The rest eat in a refectory. There they observe the same precedence as that of their entering the Shaikh’s audience chamber. After this the Shaikh retires to his private apartments, and the Qadi, the wazirs, the private secretary and four of the chief amirs sit to hear causes and complaints. Questions of religious law are decided by the Qadi: other cases are judged by the council, that is, the wazirs and amirs. If a case requires the views of the Sultan, it is put in writing for him. He sends back an immediate reply, written on the back of the paper, as his discretion may decide. This has always been the custom among these people.


http://www.classzone.com/books/wh_05_shared/pdf/WHS05_015_424_PS.pdf

If you want it in arabic, read it here;page 88
http://al-hakawati.net/arabic/civilizations/10.pdf
 

HuunoHunter

Revived Hunter.
'In 1325, the young lawyer Ibn Battuta set out from his home in Morocco on a pilgrimage to Mecca. A love for travel was born in him along the way. Battuta’s travels eventually took him through Africa, Southwest Asia, and all the way to China, about 75,000 miles, and lasted three decades. In the following excerpt from his book, he describes his visit to Mogadishu, a thriving city on the Indian Ocean in present-day Somalia, and the customs of its inhabitants.'


'From [Zeila]1 we sailed fifteen nights and arrived at Mogadishu, which is a very large town. The people have very many camels, and slaughter many hundreds every day. They have also many sheep. The merchants are wealthy, and manufacture a material which takes its name from the town and which is exported to Egypt and elsewhere. Among the customs of the people of this town is the following: when a ship comes into port, it is boarded from sanbuqs, that is to say, little boats. Each sanbuq carries a crowd of young men, each carrying a covered dish, containing food. Each one of them presents his dish to a merchant on board, and calls out: “This man is my guest.” And his fellows do the same. Not one of the merchants disembarks except to go to the house of his host among the young men, save frequent visitors to the country. In such a case they go where they like.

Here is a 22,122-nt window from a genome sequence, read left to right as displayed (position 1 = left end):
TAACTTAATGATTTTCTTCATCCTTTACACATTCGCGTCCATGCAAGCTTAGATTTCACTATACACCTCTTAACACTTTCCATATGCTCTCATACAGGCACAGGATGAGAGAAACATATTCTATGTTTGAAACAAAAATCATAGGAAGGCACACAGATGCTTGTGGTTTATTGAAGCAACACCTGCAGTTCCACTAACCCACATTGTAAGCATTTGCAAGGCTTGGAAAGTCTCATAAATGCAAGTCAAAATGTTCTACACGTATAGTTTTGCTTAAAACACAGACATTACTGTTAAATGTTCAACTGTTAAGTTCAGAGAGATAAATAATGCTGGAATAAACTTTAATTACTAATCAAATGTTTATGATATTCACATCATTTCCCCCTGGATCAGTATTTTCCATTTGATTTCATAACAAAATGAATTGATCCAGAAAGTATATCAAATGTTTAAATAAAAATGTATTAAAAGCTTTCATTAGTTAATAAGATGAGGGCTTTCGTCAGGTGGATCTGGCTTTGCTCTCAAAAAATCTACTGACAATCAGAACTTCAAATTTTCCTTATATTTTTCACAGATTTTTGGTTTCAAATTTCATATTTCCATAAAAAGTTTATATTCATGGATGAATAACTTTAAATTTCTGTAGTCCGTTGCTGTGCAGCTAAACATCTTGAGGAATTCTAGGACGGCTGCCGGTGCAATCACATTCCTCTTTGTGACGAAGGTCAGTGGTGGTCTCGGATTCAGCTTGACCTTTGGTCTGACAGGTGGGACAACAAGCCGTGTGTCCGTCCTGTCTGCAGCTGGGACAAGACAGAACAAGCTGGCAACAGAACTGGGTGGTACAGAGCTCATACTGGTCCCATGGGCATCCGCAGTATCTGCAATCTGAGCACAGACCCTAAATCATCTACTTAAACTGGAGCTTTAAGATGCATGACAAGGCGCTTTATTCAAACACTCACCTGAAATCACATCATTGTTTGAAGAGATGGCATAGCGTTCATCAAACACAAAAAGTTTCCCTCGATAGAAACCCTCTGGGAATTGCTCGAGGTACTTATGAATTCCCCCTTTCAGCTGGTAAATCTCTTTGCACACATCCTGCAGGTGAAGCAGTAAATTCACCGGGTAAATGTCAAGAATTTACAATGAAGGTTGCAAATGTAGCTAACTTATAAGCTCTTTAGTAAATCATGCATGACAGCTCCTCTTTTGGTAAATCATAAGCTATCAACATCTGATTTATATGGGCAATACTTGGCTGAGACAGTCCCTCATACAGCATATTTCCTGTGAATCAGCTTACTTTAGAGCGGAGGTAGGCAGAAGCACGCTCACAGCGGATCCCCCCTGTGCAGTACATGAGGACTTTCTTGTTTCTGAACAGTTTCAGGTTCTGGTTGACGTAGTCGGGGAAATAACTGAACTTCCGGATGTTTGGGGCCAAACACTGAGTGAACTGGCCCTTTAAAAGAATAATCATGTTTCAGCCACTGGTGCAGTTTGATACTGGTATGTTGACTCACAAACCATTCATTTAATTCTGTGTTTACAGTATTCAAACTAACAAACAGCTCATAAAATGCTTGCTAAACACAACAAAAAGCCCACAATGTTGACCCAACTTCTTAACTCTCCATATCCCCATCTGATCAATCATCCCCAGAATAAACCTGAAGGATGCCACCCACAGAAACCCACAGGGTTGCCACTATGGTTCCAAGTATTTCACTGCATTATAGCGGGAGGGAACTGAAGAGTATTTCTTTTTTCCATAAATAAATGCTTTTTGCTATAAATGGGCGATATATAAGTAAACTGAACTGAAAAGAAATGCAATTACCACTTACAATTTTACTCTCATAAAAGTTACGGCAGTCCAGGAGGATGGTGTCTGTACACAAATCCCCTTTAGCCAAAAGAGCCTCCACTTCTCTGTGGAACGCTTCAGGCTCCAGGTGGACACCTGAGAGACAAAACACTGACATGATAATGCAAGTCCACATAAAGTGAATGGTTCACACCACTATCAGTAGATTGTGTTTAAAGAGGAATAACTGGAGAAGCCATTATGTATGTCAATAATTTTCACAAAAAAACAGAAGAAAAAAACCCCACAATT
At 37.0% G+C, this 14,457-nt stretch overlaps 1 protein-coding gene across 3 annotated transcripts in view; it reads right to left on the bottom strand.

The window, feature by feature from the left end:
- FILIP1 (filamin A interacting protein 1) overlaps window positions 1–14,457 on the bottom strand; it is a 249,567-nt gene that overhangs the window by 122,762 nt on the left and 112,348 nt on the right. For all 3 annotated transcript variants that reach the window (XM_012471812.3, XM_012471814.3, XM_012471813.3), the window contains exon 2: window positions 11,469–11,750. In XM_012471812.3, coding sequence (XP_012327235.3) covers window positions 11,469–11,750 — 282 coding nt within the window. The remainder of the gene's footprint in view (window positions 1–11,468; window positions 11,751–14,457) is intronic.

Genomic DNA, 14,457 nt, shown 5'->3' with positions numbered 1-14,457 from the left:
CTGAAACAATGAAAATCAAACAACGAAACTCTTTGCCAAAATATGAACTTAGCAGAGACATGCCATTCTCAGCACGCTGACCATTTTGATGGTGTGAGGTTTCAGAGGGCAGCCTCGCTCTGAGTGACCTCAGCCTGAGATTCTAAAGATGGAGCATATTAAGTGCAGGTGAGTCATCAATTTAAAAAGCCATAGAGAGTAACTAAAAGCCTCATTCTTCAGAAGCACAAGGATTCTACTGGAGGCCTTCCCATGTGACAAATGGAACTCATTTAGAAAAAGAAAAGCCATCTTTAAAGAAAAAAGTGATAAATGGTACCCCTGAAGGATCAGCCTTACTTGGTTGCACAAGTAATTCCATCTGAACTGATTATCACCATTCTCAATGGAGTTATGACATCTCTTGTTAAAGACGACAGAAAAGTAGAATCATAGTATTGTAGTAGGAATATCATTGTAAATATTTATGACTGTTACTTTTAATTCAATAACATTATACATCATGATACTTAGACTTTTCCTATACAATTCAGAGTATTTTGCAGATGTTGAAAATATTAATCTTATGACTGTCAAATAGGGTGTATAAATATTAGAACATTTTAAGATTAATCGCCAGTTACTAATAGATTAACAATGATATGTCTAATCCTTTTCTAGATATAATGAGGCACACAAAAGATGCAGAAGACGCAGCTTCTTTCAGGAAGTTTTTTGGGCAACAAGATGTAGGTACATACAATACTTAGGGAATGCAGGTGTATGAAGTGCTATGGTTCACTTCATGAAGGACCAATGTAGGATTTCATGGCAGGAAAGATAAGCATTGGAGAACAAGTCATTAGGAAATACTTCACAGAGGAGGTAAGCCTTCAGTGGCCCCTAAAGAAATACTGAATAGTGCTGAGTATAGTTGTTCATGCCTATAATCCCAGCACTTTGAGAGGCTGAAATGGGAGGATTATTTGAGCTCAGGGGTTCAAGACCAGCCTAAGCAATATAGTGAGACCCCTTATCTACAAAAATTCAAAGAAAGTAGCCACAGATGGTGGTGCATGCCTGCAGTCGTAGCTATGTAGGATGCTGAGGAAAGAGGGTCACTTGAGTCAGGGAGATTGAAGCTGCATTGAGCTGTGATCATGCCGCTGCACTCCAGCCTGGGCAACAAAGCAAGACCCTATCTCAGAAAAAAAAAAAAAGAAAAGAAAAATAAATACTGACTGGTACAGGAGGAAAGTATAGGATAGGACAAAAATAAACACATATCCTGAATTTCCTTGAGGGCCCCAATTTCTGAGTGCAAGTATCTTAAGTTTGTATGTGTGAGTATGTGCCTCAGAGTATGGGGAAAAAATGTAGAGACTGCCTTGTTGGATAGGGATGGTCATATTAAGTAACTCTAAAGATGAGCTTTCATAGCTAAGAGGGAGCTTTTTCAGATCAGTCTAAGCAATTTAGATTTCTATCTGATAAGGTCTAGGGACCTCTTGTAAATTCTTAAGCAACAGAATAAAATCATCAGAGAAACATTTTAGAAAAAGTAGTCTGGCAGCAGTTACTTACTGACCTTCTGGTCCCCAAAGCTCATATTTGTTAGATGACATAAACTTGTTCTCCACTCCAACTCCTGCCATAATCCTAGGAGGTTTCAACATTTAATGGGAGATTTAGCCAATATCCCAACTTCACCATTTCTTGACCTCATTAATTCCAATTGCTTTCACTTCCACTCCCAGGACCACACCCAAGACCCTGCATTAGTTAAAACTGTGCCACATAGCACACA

When a merchant has settled in his host’s house, the latter sells for him what he has brought and makes his purchases for him. Buying anything from a merchant below its market price or selling him anything except in his host’s presence is disapproved of by the people of Mogadishu. They find it of advantage to keep to this rule. When the young men came on board the ship on which I was, one of them approached me. My companions said to him: “He is not one of the merchants: he is a lawyer.” Then the young man called his companions and said: “This man is a guest of the Qadi.2” One of the Qadi’s friends came among them, and he told him of this. The Qadi came down to the beach with some of his pupils and sent one on board to fetch me.